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Hundreds of members of the public watch as Metrolinx and TTC staff move a giant Eglinton Crosstown Tunnel boring machine named "Dennis" slowly along Eglinton Avenue from the west side to the east side of Allen Road in the early morning hours of April 18, 2015. Of the four LRTs the province said they would pay to build and operate in Toronto, construction has begun on only one, the Eglinton Crosstown.J.P. MOCZULSKI/The Globe and Mail

The long-promised light rail line on Sheppard is being pushed into the distant future, the province admitted Monday. If built, it is unlikely now to open before late next decade.

The Finch West LRT line, which once was going to open this year, is now tentatively set to begin service in 2021.

"This project will bring 11 new kilometres of rapid transit and 18 surface stops to the region," Transportation Minister Steven Del Duca said at an event touting the latest timeline for Finch.

"The LRT will connect people with transit systems and key destinations along Finch, from here at Humber College to the new Toronto-York Spadina subway extension."

But the province's announcement that they will finally fulfill their promise on Finch was followed immediately by the acknowledgment that plans for the Sheppard East LRT are drifting into the future.

In a partial victory for anti-LRT politicians in the city's northeast, Queen's Park says it is deferring the Sheppard project to focus attention on Finch. This gives opponents more time to agitate against the plan for Sheppard and could end up saving the province a pile of money.

Of the four LRTs the province said they would pay to build and operate in Toronto, construction has begun on only one, the Eglinton Crosstown.

A subway has been approved to replace the planned Scarborough LRT, with the city letting the province off the hook for operating costs and construction overruns. And the deferral of the Sheppard East LRT plan means that it will have to survive at least one election at each of the three levels of government. As with Scarborough, a change of plan on Sheppard is likely to mean the province dropping their promise both to pay for any extra costs and to pick up the tab for running it.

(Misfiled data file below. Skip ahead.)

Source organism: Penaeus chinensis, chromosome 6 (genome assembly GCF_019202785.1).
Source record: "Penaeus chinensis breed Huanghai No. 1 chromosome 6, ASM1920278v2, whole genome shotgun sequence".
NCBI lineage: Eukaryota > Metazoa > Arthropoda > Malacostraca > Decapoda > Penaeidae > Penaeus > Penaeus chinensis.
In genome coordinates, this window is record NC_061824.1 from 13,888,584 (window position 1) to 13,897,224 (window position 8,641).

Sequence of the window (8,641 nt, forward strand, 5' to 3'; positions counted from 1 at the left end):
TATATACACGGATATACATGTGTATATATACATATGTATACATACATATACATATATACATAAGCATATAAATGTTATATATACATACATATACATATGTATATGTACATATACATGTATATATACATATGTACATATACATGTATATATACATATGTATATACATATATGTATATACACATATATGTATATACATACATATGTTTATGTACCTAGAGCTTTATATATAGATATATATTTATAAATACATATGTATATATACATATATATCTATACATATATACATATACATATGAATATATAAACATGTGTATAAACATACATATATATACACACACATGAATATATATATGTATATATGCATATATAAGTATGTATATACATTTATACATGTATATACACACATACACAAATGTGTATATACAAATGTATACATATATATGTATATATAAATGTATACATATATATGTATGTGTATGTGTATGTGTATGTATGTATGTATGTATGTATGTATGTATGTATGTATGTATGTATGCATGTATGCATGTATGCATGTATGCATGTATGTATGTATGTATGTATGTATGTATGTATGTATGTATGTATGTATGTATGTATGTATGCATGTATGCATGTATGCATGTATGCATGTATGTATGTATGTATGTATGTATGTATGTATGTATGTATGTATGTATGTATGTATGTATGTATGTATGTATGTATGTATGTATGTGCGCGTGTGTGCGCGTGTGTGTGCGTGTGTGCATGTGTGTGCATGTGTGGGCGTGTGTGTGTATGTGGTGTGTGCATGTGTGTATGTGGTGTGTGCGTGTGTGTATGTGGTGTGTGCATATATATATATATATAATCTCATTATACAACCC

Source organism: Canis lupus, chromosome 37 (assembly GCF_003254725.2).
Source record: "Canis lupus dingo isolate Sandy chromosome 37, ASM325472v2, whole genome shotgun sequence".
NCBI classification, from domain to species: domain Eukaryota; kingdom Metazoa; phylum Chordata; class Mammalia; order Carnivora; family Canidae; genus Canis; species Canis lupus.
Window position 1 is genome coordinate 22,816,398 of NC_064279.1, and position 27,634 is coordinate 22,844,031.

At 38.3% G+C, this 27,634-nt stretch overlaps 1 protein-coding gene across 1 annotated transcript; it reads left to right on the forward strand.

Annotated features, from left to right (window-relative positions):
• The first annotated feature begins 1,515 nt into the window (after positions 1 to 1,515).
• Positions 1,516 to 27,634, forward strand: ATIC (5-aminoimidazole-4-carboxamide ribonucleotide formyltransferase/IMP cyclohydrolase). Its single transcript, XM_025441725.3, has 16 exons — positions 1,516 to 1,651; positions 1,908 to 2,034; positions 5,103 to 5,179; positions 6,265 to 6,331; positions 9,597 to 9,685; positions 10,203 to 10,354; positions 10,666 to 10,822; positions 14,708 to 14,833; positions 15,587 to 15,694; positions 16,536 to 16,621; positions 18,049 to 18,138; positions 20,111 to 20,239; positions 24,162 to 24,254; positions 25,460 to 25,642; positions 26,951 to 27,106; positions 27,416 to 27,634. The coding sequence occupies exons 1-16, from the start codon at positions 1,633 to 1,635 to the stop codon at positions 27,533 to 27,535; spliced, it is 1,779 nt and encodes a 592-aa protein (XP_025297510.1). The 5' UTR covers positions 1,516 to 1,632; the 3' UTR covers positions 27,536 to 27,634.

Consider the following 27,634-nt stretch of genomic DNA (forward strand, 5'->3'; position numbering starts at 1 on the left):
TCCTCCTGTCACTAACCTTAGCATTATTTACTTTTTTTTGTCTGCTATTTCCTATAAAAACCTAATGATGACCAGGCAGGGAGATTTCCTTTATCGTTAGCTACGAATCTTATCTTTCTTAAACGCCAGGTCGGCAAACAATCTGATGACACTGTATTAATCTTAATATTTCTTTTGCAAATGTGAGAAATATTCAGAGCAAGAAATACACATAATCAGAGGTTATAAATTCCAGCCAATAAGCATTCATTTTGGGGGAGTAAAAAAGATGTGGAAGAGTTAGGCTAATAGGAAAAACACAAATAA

The province said Monday that construction of the fourth LRT, the one on Finch, will begin next year. This line – whose price has climbed from nearly $1-billion to $1.2-billion – has been promised since the days of David Miller's mayoralty.

According to Mr. Del Duca, the delay on Sheppard was because of the difficulty of trying to do too many big projects at once. "The plan right now is to have the procurement begin for the Sheppard East LRT after we complete the Finch West LRT," he said.

There was no firm timeline available for the Sheppard line. If it starts on its new schedule and takes about as long as Finch to build, it should be ready some time after 2025.

This timeline is sharply at odds with the information given to a reporter in the provincial budget lock-up on Thursday. The government's position then – given on background and not for attribution, under the rules of the lock-up – was that the Sheppard line would open about a year after Finch. Mr. Del Duca's spokesman did not return a message Monday seeking clarification of what had changed.

"Sheppard delayed a full decade: This is a significant blow to Scarborough's transit needs," Cameron MacLeod, executive director of the transit advocacy group CodeRedTO, said in a statement.

"There is no reason to delay at all, and this will ensure residents continue to receive only contradictory election promises for another 10 years."

TTC Chair Josh Colle acknowledged being "surprised" by the long delay to the Sheppard project. But he stressed the positive of Monday's announcement.

"This is really good news today that we're seeing Finch being built," he said. "My focus has got to be on what we're getting in the ground, and there's a long list right now and I think that's good. Would we like Sheppard sooner? Of course we would. But let's get this one going."

Mayor John Tory took a similarly sanguine view, saying he didn't intend to pick a fight with the province over the timing of the Sheppard project.

"The province has indicated that there is a certain amount of capacity [to get major transit projects done] they believe they have," Mr. Tory said at an unrelated event later Monday.

"They have said that those capacity considerations may cause this to happen a little bit later. But that's what they've said and I have to sort of accept their expertise on this, knowing that we would like to have every transit project built by tomorrow morning and all funded by the province and federal government in an ideal world, but life doesn't work that way."

With a report from Ann Hui.